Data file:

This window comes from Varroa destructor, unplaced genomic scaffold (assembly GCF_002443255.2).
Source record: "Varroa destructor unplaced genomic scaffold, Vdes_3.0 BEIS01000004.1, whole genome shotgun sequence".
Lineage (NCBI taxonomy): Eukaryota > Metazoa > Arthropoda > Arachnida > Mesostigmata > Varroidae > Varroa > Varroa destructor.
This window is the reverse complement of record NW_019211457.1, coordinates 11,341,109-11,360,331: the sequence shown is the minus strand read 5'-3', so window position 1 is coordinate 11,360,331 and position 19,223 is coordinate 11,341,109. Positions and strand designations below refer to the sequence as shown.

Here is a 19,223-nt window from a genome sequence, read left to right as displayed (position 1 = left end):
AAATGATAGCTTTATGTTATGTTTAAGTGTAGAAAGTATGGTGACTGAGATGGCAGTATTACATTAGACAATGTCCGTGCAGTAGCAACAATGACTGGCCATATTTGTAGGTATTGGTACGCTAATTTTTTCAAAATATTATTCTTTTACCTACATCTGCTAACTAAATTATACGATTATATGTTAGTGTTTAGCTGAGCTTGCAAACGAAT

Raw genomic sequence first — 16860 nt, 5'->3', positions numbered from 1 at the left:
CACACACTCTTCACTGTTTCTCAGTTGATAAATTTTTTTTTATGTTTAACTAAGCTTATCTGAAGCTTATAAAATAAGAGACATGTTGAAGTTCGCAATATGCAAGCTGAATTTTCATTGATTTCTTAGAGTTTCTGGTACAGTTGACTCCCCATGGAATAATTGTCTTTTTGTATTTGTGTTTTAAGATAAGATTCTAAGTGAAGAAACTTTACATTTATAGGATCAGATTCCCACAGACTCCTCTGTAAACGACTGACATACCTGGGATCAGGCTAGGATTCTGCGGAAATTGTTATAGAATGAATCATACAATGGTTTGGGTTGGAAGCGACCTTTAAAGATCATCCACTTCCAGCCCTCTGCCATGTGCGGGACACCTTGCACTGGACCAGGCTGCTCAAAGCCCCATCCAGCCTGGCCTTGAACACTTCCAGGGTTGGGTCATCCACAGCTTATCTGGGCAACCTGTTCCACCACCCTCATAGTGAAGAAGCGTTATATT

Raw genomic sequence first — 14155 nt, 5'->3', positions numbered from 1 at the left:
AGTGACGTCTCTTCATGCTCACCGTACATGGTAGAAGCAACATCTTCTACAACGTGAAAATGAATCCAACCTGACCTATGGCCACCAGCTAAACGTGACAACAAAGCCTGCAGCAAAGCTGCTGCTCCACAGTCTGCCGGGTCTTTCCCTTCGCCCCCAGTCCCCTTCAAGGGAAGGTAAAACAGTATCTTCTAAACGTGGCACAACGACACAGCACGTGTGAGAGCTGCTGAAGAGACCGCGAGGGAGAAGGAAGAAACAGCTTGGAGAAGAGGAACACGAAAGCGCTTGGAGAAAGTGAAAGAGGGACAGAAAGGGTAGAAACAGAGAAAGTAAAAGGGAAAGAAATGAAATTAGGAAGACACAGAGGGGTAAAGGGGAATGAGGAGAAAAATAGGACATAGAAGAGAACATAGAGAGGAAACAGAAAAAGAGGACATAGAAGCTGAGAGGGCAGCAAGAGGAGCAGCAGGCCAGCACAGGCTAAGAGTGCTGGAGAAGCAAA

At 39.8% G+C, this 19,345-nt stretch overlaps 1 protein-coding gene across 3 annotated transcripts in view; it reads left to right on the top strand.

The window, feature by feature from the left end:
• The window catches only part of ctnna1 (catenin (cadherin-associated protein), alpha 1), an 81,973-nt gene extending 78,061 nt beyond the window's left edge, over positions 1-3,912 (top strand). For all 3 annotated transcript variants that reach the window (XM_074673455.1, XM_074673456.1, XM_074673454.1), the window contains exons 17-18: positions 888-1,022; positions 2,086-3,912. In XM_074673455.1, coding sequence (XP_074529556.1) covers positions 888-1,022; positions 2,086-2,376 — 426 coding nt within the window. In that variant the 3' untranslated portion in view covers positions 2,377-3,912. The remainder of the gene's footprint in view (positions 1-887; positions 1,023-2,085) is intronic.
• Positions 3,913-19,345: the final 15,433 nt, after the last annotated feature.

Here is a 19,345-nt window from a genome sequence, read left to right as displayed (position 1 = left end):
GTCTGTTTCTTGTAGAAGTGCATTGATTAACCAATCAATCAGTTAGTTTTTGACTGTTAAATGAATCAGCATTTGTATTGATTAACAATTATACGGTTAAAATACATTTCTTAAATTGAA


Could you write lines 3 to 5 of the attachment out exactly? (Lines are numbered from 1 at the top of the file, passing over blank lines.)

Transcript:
Lineage (NCBI taxonomy): Eukaryota > Metazoa > Arthropoda > Arachnida > Mesostigmata > Varroidae > Varroa > Varroa destructor.
This window is the reverse complement of record NW_019211457.1, coordinates 11,341,109-11,360,331: the sequence shown is the minus strand read 5'-3', so window position 1 is coordinate 11,360,331 and position 19,223 is coordinate 11,341,109. Positions and strand designations below refer to the sequence as shown.

Here is a 19,223-nt window from a genome sequence, read left to right as displayed (position 1 = left end):